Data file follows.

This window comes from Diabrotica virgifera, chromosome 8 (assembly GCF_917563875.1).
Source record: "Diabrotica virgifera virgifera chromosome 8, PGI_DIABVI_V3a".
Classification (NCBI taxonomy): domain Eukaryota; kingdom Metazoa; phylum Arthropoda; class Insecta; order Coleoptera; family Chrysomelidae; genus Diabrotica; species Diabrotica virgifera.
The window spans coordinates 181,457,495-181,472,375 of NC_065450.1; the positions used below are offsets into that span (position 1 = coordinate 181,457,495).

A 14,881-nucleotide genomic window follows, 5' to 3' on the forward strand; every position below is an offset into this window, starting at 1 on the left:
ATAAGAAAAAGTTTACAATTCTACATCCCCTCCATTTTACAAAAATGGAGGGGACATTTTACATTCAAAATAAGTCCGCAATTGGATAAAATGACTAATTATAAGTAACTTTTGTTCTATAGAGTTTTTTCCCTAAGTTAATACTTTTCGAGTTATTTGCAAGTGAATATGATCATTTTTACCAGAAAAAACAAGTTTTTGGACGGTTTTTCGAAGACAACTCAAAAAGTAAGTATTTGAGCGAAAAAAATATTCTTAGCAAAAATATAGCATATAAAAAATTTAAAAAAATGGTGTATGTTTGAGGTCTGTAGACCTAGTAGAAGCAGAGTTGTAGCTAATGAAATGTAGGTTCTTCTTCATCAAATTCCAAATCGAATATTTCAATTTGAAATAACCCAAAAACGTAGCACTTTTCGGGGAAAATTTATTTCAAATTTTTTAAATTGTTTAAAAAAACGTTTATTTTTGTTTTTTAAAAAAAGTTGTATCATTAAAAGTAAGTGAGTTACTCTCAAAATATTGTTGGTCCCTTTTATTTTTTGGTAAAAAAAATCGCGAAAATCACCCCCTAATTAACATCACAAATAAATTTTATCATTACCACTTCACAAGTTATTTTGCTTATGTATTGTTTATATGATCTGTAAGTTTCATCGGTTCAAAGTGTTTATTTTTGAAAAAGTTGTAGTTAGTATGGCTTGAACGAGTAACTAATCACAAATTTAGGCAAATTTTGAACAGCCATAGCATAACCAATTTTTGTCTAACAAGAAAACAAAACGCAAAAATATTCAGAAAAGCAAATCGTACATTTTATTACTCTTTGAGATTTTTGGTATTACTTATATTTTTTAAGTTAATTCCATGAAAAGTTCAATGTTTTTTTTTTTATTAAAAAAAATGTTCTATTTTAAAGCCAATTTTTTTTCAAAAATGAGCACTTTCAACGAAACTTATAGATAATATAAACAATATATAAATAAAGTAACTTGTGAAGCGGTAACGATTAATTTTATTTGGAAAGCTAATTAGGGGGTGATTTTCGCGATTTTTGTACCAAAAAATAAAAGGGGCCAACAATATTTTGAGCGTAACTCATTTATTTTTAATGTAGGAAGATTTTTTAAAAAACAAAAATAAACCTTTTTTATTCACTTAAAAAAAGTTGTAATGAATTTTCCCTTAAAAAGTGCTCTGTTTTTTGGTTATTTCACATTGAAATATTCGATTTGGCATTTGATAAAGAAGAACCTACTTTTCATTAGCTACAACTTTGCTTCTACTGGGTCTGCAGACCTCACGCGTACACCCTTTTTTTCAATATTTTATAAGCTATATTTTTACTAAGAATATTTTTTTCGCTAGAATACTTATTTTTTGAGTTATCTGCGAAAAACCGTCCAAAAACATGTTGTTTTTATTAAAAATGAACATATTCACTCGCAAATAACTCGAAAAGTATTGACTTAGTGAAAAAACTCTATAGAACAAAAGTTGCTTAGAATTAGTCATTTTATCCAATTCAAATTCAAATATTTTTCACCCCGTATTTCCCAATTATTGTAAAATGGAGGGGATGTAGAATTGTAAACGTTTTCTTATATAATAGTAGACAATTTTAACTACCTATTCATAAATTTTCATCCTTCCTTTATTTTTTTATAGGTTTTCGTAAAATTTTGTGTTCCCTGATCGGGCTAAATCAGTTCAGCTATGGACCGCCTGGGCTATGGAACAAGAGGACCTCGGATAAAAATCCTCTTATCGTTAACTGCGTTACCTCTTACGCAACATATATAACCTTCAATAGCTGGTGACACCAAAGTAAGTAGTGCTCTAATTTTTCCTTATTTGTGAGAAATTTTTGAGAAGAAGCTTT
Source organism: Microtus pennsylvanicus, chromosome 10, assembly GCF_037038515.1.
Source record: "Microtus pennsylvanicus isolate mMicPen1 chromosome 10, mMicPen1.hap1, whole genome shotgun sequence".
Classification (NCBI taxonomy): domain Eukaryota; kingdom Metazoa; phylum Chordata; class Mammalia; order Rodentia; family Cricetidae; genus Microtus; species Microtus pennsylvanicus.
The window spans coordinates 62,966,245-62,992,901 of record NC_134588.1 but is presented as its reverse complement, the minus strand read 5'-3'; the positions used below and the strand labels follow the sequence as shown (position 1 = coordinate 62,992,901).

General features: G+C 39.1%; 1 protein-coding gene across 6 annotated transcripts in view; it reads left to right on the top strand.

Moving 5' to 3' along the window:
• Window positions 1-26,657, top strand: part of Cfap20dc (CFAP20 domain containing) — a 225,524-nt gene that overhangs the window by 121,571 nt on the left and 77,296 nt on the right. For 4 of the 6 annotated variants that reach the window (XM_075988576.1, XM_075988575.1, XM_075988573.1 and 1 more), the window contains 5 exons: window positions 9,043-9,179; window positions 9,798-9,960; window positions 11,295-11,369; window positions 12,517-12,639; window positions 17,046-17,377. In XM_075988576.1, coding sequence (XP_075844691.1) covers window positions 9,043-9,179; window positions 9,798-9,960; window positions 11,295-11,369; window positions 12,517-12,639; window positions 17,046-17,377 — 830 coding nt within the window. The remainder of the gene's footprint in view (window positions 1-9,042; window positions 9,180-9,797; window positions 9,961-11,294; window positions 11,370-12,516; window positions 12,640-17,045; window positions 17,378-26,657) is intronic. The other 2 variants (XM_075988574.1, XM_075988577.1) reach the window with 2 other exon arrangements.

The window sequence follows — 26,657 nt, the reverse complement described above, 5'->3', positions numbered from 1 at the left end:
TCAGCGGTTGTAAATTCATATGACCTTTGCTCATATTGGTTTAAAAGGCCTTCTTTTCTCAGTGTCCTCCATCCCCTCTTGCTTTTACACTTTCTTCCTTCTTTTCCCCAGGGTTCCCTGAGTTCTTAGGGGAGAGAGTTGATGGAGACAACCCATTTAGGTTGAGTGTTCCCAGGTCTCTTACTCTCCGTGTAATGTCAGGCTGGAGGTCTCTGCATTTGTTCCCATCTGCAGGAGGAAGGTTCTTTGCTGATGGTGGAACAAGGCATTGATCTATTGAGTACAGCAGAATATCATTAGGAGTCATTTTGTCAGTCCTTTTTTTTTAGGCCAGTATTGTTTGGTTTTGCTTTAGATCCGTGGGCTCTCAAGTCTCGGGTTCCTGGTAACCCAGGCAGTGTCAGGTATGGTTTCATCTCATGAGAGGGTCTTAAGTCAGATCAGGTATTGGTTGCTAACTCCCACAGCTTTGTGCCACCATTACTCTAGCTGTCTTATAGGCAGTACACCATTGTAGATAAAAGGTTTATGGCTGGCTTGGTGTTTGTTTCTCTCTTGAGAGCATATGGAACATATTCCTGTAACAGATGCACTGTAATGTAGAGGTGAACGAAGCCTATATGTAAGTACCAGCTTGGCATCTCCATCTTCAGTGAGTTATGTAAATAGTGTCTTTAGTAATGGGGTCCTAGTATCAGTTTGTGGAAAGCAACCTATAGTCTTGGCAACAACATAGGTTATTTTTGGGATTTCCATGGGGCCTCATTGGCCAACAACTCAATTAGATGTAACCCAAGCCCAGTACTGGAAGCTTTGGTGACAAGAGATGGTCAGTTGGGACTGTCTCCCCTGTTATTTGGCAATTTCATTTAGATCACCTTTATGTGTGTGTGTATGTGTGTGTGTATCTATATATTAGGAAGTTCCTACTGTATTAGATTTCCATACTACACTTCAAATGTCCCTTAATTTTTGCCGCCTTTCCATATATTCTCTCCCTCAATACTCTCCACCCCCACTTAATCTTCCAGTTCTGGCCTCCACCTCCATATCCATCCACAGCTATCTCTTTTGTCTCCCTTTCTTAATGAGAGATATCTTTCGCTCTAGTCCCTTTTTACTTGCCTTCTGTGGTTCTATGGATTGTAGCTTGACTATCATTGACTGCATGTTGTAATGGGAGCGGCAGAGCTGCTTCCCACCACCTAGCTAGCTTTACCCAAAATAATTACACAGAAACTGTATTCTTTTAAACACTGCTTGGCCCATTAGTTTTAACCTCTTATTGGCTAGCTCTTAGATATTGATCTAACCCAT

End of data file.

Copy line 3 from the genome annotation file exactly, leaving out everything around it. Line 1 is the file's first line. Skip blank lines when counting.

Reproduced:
Classification (NCBI taxonomy): domain Eukaryota; kingdom Metazoa; phylum Arthropoda; class Insecta; order Coleoptera; family Chrysomelidae; genus Diabrotica; species Diabrotica virgifera.